Shanah Tovah, or A Good Year to you. This is the traditional greeting on Rosh Hashanah, which marks the Jewish New Year. This 2016, Rosh Hashanah begins the evening of Sunday, October 2nd and lasts to the evening of October 4th.

The holiday commemorates the world’s creation.  It marks the beginning of a ten-day period of introspection and repentance called the Days of Awe. Yom Kippur is known as the Day of Atonement and represents the end of the Days of Awe. Together, Rosh Hashanah and Yom Kippur are considered the two High Holy Days of the Jewish religion.

Some customs worth noting are that work is prohibited. Most of these two days are spent in synagogue. The Shofar, or hollowed out ram’s horn, is sounded as part of the observance. There is a ritualistic emptying of one’s pockets into water, Tashlikh, which is symbolic of casting off sins.

And of course, eating symbolic foods are a major part of this holiday. As a student of food culture, food rituals, religious and other dietary choices and restrictions, I find holidays involving food to be an important part of what I do.

Judaism has its dietary restrictions, such as prohibited pork and shellfish. Meat and dairy can’t be served at the same meal. All food must be Kosher, which is a process based upon the Torah.

Rosh Hashana has some beautiful symbolism around food consumption. Here are just a few for anyone that’s been wondering.

  • While nuts are generally fine, during Rosh Hashana, nuts are prohibited. It has to do with the numerical position of the actual word, nuts, and the word, sin.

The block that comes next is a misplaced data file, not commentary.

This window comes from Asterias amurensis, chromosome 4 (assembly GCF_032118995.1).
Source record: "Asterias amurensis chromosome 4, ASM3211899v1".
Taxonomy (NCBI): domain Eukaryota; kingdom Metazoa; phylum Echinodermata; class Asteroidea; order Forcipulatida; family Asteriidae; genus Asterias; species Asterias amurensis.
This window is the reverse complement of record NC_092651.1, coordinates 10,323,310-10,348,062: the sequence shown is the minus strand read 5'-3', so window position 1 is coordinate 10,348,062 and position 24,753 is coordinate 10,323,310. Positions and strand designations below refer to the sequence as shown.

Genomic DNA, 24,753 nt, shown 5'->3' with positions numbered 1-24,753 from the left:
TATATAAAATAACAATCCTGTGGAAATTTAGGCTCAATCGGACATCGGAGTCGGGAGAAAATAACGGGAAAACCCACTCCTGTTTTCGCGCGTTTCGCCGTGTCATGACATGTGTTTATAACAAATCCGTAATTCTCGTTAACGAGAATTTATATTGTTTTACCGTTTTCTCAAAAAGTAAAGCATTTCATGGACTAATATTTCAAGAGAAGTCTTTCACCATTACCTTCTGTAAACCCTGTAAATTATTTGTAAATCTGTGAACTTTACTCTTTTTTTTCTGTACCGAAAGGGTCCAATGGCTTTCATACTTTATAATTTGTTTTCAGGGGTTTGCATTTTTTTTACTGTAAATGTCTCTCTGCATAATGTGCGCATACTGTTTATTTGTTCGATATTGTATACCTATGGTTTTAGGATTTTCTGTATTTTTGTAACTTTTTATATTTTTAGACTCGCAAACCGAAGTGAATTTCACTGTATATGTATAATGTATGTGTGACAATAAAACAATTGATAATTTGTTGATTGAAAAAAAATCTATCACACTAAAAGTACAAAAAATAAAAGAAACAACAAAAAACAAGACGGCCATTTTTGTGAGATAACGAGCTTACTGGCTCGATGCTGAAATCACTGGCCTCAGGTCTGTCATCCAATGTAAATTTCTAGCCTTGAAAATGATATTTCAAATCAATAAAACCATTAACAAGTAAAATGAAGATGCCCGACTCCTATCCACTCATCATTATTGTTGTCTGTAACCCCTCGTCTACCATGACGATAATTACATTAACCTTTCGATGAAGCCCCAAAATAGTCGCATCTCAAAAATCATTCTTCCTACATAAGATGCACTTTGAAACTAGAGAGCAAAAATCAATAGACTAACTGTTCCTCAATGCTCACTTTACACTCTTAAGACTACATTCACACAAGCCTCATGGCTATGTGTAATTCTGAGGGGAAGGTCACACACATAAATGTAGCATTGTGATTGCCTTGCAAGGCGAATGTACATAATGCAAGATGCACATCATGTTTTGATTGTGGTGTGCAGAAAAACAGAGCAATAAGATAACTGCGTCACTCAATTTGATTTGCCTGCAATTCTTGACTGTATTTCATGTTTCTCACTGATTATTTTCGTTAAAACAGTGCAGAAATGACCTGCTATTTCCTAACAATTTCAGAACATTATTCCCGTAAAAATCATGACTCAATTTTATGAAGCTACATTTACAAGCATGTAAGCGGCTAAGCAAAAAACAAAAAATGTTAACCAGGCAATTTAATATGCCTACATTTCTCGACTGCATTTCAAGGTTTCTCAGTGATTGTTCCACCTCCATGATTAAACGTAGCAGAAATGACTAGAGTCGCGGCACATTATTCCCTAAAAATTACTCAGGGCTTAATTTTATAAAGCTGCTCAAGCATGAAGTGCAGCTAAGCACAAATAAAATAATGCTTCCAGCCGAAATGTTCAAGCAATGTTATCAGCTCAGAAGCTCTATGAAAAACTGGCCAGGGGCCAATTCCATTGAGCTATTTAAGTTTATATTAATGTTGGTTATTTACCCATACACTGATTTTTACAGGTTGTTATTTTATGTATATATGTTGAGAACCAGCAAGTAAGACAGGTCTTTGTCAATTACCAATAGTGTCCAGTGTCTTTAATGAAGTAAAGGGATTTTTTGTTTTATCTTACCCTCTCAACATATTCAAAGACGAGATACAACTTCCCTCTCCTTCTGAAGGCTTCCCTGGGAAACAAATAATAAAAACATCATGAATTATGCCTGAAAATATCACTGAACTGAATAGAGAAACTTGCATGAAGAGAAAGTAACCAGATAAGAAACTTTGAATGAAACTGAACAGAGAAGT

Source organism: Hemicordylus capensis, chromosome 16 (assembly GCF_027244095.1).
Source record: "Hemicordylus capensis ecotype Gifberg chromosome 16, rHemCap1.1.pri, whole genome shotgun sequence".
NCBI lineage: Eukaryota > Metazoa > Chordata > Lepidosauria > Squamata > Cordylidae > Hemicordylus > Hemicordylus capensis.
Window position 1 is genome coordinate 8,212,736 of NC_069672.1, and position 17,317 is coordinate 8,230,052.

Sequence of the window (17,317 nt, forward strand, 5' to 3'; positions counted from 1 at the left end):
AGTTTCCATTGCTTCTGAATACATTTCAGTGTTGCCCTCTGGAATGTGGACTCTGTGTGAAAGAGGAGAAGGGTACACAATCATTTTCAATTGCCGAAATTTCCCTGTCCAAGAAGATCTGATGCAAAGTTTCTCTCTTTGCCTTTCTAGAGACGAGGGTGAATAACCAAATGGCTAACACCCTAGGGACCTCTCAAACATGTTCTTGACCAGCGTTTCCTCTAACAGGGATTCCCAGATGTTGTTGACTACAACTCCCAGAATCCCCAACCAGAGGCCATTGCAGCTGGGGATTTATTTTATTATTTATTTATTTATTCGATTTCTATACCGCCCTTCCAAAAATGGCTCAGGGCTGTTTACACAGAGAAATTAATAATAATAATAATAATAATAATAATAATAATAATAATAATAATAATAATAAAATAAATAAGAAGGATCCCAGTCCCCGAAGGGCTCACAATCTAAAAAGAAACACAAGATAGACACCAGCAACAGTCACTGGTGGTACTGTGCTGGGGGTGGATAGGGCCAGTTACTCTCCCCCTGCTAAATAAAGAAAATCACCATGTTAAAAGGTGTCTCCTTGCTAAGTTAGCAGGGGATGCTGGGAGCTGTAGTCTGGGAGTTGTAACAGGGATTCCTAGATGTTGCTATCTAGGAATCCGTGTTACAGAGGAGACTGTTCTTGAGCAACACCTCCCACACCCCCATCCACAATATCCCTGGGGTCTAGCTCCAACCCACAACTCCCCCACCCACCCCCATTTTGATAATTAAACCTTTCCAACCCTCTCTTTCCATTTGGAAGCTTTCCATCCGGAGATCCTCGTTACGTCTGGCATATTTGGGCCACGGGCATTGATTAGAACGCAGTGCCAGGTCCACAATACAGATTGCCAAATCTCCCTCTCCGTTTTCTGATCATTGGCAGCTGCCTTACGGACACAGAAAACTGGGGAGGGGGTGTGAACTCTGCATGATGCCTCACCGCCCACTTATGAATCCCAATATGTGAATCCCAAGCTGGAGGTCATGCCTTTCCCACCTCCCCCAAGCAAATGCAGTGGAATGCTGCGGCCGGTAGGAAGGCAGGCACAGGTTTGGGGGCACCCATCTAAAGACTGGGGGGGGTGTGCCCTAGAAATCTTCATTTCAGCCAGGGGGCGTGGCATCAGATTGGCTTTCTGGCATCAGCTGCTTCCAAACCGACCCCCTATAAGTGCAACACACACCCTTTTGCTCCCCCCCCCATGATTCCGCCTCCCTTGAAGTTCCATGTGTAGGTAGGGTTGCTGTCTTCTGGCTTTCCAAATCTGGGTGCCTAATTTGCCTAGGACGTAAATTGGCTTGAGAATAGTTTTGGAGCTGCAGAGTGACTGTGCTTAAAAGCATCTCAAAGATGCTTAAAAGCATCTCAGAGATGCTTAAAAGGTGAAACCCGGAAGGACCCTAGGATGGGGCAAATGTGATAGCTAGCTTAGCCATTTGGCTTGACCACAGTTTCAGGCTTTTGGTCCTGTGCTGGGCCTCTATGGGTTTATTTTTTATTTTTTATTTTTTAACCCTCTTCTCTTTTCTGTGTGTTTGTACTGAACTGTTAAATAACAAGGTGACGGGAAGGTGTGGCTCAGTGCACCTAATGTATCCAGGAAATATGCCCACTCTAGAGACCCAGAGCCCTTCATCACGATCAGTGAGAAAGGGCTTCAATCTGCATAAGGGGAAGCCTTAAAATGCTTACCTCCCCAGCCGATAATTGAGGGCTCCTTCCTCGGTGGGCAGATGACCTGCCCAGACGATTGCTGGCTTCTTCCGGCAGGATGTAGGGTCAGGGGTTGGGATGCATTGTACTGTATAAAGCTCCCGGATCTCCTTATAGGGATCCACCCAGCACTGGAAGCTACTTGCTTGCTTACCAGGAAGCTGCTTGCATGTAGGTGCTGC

• Challah bread is one of the most recognizable foods of Rosh Hashana. The loaves are shaped into spirals that represent continuity.
  • A fish head is culturally representative of fertility and abundance, but for Rosh Hashanah, it is a way to recognize the literal translation of the holiday, “head of the year.”
  • Try a new fruit on the second night. Either consuming a completely new fruit or one that the family hasn’t had in awhile represents the ushering in of a new season. Often this is pomegranate because it ripens in the Fall, which makes it a new fruit of the season.
  • Apples dipped in honey are symbolic of the hope that all will be blessed with a sweet new year. Honey is common and used in many recipes, but combining it with apples adds a representation of the Garden, among other things.
  • Beets are a way to symbolically remove sin and temptation from the lives and surroundings of the family.
  • There are so many more, such as dates, gourds, carrots, and green beans. Each has a rich connection with language, culture, and symbolism.

I may not be Jewish, but I find interest and beauty in understanding the symbols, rituals, cultural roots, and communal celebrations associated with many religious communities. If nothing else, as a meetings and events professional, it’s important that I respect the needs for Kosher food, specific meats to avoid, and prohibited food pairings. And specifically, during Rosh Hashanah, at least remember not to serve anything with nuts. That tiny effort two days a year will make your jewish guests feel welcome and included and in the end, that’s what our job is about.